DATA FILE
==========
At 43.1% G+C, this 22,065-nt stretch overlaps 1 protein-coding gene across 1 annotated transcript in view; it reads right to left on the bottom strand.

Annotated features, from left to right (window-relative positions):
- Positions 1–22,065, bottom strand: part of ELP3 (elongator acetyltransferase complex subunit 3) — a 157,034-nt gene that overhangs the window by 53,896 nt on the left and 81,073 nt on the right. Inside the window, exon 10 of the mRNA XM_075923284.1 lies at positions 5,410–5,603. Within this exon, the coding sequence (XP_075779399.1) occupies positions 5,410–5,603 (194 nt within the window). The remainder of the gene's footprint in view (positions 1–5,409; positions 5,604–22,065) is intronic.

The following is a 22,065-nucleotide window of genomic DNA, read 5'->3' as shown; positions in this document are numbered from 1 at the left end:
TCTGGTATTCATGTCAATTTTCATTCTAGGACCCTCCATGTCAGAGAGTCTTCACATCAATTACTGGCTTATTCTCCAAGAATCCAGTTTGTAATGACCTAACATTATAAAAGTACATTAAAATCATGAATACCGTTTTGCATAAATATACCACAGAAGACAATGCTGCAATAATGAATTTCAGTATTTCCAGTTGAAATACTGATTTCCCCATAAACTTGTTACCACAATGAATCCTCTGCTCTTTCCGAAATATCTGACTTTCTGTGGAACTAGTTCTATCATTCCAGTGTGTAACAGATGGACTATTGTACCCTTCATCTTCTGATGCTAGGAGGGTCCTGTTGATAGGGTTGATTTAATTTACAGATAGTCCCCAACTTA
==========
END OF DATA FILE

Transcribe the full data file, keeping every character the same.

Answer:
At 43.1% G+C, this 22,065-nt stretch overlaps 1 protein-coding gene across 1 annotated transcript in view; it reads right to left on the bottom strand.

Annotated features, from left to right (window-relative positions):
- Positions 1–22,065, bottom strand: part of ELP3 (elongator acetyltransferase complex subunit 3) — a 157,034-nt gene that overhangs the window by 53,896 nt on the left and 81,073 nt on the right. Inside the window, exon 10 of the mRNA XM_075923284.1 lies at positions 5,410–5,603. Within this exon, the coding sequence (XP_075779399.1) occupies positions 5,410–5,603 (194 nt within the window). The remainder of the gene's footprint in view (positions 1–5,409; positions 5,604–22,065) is intronic.

The following is a 22,065-nucleotide window of genomic DNA, read 5'->3' as shown; positions in this document are numbered from 1 at the left end:
TCTGGTATTCATGTCAATTTTCATTCTAGGACCCTCCATGTCAGAGAGTCTTCACATCAATTACTGGCTTATTCTCCAAGAATCCAGTTTGTAATGACCTAACATTATAAAAGTACATTAAAATCATGAATACCGTTTTGCATAAATATACCACAGAAGACAATGCTGCAATAATGAATTTCAGTATTTCCAGTTGAAATACTGATTTCCCCATAAACTTGTTACCACAATGAATCCTCTGCTCTTTCCGAAATATCTGACTTTCTGTGGAACTAGTTCTATCATTCCAGTGTGTAACAGATGGACTATTGTACCCTTCATCTTCTGATGCTAGGAGGGTCCTGTTGATAGGGTTGATTTAATTTACAGATAGTCCCCAACTTA